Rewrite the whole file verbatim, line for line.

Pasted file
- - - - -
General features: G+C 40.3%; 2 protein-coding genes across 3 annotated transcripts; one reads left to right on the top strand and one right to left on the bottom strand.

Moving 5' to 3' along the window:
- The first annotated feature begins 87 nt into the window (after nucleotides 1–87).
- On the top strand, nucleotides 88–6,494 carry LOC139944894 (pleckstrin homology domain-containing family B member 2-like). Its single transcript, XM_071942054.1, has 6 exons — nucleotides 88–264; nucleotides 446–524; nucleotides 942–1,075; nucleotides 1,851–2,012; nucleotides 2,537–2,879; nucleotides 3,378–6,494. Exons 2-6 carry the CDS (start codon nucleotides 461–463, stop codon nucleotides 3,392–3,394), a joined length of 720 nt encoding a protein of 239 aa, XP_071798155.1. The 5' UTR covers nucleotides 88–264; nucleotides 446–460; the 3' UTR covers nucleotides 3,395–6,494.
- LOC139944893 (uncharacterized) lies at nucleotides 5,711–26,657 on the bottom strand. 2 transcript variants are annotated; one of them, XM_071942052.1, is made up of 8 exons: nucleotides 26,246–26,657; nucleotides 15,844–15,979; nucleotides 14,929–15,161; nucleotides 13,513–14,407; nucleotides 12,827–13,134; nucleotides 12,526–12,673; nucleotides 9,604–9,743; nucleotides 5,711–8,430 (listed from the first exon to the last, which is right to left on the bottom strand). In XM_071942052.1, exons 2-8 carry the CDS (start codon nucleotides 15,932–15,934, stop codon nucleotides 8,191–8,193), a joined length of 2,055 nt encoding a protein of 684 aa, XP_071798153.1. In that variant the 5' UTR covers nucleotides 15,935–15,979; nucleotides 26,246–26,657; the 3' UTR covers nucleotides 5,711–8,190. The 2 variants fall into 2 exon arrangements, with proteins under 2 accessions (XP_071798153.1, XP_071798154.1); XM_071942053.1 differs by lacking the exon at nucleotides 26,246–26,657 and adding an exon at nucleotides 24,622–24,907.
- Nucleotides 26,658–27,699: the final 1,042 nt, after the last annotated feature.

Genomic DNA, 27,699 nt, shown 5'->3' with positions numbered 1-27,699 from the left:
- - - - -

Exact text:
General features: G+C 40.3%; 2 protein-coding genes across 3 annotated transcripts; one reads left to right on the top strand and one right to left on the bottom strand.

Moving 5' to 3' along the window:
- The first annotated feature begins 87 nt into the window (after nucleotides 1–87).
- On the top strand, nucleotides 88–6,494 carry LOC139944894 (pleckstrin homology domain-containing family B member 2-like). Its single transcript, XM_071942054.1, has 6 exons — nucleotides 88–264; nucleotides 446–524; nucleotides 942–1,075; nucleotides 1,851–2,012; nucleotides 2,537–2,879; nucleotides 3,378–6,494. Exons 2-6 carry the CDS (start codon nucleotides 461–463, stop codon nucleotides 3,392–3,394), a joined length of 720 nt encoding a protein of 239 aa, XP_071798155.1. The 5' UTR covers nucleotides 88–264; nucleotides 446–460; the 3' UTR covers nucleotides 3,395–6,494.
- LOC139944893 (uncharacterized) lies at nucleotides 5,711–26,657 on the bottom strand. 2 transcript variants are annotated; one of them, XM_071942052.1, is made up of 8 exons: nucleotides 26,246–26,657; nucleotides 15,844–15,979; nucleotides 14,929–15,161; nucleotides 13,513–14,407; nucleotides 12,827–13,134; nucleotides 12,526–12,673; nucleotides 9,604–9,743; nucleotides 5,711–8,430 (listed from the first exon to the last, which is right to left on the bottom strand). In XM_071942052.1, exons 2-8 carry the CDS (start codon nucleotides 15,932–15,934, stop codon nucleotides 8,191–8,193), a joined length of 2,055 nt encoding a protein of 684 aa, XP_071798153.1. In that variant the 5' UTR covers nucleotides 15,935–15,979; nucleotides 26,246–26,657; the 3' UTR covers nucleotides 5,711–8,190. The 2 variants fall into 2 exon arrangements, with proteins under 2 accessions (XP_071798153.1, XP_071798154.1); XM_071942053.1 differs by lacking the exon at nucleotides 26,246–26,657 and adding an exon at nucleotides 24,622–24,907.
- Nucleotides 26,658–27,699: the final 1,042 nt, after the last annotated feature.

Genomic DNA, 27,699 nt, shown 5'->3' with positions numbered 1-27,699 from the left: